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Challenges in Chhattisgarh

The contest will be close. As Chhatisgarh sets out to elect a new assembly on November 14 and 20, the two principal contestants, the BJP and the Congress, are both facing resentment in the ranks, reports Ejaz Kaise. See graphics

india Updated: Nov 08, 2008 01:40 IST
Ejaz Kaise

The contest will be close. As Chhatisgarh sets out to elect a new assembly on November 14 and 20, the two principal contestants, the BJP and the Congress, are both facing resentment in the ranks.

The strong presence of Naxalites, who are opposed to the bourgeois parliamentary process, in 12 of the state's 18 districts, adds another dimension of uncertainty to the coming elections.

In the 2003 election - the first to be held after Chhattisgarh became the 26th state of the Indian union on November 1, 2000 - the political wind was blowing very strongly in one direction: against the Congress. Popular resentment against the Ajit Jogi led government which had been ruling the state till then was high. There were numerous allegations of scams, including a dispute over whether Jogi's own certificate, classifying him a tribal, was genuine or not. It was reflected in the results, with the BJP winning 50 of the 90 seats.

This time the situation is different. Though the Congress has been harping on the corruption and poor governance of the Raman Singh led BJP government, the latter believes its record in development and various populist schemes will see it through. But resentment has been caused by both the Congress and the BJPfielding several new faces, ignoring the interests of party leaders and group loyalists and thereby antagonising many.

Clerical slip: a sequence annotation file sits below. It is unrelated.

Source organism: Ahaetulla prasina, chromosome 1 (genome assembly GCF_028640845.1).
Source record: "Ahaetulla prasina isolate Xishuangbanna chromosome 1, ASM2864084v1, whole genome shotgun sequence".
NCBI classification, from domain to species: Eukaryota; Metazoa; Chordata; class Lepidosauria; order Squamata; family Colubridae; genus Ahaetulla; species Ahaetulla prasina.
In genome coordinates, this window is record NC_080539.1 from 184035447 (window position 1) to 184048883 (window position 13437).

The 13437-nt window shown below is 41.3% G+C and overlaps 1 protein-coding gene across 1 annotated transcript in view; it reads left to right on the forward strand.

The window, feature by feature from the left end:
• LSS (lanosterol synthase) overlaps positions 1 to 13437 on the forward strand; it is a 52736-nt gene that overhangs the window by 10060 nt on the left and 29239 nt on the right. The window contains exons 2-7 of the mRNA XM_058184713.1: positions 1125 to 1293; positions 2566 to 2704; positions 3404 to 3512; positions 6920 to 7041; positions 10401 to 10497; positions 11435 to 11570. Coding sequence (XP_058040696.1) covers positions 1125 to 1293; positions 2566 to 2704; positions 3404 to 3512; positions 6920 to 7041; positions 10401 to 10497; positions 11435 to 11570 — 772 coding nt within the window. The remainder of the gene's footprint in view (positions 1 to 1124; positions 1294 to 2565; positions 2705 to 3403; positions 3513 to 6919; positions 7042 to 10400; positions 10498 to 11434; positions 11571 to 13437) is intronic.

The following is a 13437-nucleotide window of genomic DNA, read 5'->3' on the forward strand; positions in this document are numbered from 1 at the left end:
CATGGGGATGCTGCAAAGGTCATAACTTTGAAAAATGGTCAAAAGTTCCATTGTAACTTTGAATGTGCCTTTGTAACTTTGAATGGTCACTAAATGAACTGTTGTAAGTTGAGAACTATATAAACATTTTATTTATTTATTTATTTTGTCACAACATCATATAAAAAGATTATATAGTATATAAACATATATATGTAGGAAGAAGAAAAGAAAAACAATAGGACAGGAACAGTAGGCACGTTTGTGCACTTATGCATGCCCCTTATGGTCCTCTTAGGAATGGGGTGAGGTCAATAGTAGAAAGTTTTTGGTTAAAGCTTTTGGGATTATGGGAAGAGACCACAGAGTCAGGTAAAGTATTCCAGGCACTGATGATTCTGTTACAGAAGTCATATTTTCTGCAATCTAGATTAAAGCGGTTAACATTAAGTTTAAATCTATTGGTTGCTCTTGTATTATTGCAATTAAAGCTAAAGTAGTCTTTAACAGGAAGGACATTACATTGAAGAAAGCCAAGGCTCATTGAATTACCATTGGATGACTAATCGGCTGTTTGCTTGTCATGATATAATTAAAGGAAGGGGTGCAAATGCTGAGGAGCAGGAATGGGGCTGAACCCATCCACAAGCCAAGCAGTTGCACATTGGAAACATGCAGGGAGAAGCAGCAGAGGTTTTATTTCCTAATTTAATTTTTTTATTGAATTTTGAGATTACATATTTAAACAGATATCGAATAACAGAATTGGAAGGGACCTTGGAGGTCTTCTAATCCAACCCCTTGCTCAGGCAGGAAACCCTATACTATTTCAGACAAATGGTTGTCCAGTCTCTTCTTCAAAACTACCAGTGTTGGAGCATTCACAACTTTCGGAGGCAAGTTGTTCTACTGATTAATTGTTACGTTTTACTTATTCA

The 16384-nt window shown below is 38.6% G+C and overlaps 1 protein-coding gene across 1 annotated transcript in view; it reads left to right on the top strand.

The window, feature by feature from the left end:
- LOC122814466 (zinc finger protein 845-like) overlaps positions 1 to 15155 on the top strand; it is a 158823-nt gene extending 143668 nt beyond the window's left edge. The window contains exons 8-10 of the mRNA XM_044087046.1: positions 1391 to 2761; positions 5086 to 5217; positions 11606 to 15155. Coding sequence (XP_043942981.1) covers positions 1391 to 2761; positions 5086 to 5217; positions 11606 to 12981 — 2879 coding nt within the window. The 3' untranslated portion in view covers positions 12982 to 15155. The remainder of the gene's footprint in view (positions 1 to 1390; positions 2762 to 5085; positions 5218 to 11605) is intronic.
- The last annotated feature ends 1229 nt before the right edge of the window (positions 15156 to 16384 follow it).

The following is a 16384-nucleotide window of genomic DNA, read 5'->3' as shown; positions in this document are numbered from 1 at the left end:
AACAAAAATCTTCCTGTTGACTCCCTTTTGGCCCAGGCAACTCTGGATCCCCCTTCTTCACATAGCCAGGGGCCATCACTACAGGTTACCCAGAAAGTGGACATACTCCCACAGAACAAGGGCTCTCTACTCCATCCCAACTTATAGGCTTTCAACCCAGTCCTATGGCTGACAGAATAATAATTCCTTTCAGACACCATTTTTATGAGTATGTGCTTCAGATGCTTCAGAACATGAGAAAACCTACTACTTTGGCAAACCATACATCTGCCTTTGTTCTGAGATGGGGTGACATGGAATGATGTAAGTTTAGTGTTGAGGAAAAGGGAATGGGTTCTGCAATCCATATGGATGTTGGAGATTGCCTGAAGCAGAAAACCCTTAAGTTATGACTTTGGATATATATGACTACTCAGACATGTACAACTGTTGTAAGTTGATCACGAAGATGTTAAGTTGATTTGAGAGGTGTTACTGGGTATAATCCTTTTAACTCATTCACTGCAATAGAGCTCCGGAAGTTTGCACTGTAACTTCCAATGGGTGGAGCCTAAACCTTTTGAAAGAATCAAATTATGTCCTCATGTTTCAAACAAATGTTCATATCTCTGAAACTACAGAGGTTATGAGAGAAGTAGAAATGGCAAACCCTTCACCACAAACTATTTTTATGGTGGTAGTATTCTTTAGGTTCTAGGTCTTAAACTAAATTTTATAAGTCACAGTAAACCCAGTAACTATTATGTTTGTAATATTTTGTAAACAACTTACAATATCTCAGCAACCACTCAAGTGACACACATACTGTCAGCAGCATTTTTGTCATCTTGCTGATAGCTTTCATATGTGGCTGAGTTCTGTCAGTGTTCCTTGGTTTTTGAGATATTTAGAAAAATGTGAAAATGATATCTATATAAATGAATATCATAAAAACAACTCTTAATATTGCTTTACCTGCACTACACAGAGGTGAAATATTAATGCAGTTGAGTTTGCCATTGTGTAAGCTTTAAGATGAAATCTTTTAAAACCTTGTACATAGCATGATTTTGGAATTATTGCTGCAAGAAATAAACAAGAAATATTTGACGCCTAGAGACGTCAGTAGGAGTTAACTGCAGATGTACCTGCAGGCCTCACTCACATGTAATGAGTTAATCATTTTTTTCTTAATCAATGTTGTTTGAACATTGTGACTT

The BJP, in an attempt to neutralise anti-incumbency sentiment against the ruling government, has introduced 46 new faces. In a repeat of the strategy tried out in Gujarat - where it won the last assembly election in December 2007 handsomely - the party has denied tickets to many sitting MLAs - or changed their constituencies - when internal surveys showed they had become unpopular with their voters.

"We believe the same formula will work in our favour,” Chief Minister Raman Singh told HT. He insisted there would be no anti incumbency feeling against the BJP.

The opposition Congress too witnessed major disagreements among senior leaders over the choice of candidates. But finally, former chief minister Ajit Jogi has succeeded in getting most of his loyalists into the party’s final list.

The Nationalist Congress Party (NCP) and the Bahujan Samaj Party (BSP) are also in the fray. The NCP has entered into seat adjustments with the Congress in three places, while the BSP is going it alone, confident of improving its tally of two MLAs in the previous assembly. Even the CPI is a serious contender in parts of Bastar.

The Naxalites have their strongest presence in the five districts comprising the Bastar area, specially Dantewada and Bijapur, which have large areas where the state's writ barely runs. Conducting peaceful polls in these will be a huge challenge for the election commission. Already the commission has changed the poll timings here in order to complete polling before sundown.

Comprising 32 per cent of the state's population, the tribal vote will decisively influence the poll's outcome. Though the delimitation exercise has reduced the number of scheduled tribe constituencies from 34 to 29, tribals are still the most important force. The last election had seen a marked shift in the tribal vote, traditionally with the Congress when Chhattisgarh was still part of Madhya Pradesh, and towards the BJP.